Our Frequency Measurer

Function Generator

% Error

No Signal (Too Low)

5 Hz


10 Hz

10 Hz


98 Hz

100 Hz


996 Hz

1000 Hz


20514 Hz

20000 Hz


69323 Hz

70000 Hz


105638 Hz

100000 Hz


~135000 Hz

120000 Hz


As you can see, the frequency measurer was very accurate for the operating range but dropped significantly when the frequency was greater than 100 kHz.


We took great care to see that our practices and final project met the highest standards for safety. Every time we had to solder something onto the board, we would both wear safety goggles, make sure the iron is heated appropriately and turned off when not needed. We would also always ground ourselves when handling any circuitry, especially DIPs such as the Mega644s. As can be seen from the final product, our soldering and wiring was very neat and properly laid out. This project doesn't pose a significant harm to anyone else while in operation due to the low voltage input.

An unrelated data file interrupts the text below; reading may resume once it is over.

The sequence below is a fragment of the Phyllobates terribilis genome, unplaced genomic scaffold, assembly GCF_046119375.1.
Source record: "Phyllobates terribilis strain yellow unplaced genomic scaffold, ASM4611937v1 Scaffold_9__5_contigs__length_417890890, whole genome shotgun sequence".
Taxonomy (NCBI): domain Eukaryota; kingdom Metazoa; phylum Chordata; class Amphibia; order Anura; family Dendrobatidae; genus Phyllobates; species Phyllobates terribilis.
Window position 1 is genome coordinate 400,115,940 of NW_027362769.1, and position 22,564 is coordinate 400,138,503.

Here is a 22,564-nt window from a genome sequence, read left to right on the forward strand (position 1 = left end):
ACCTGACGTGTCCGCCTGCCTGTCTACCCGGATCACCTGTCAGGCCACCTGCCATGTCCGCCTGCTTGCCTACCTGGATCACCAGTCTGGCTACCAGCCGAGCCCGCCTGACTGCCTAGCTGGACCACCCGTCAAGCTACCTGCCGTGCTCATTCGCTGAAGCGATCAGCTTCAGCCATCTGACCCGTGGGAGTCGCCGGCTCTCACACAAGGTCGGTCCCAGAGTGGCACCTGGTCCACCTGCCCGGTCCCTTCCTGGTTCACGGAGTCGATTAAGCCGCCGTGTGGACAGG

We did not experience much interference when the Handy Lab Buddy was under voltage measurement operation. However, when we were using the frequency mode, we could pick up the 60Hz noise from the lab environment.

Universal Usability:

This device is usable by any person who actively works in the lab. Since it measures only low voltages, it does not pose much harm. Persons with special needs who can operate simple lab voltmeters can use this device - and in fact get voice output and frequency measurement. So it is even advantageous for some person to utilize this device instead of standard lab equipment.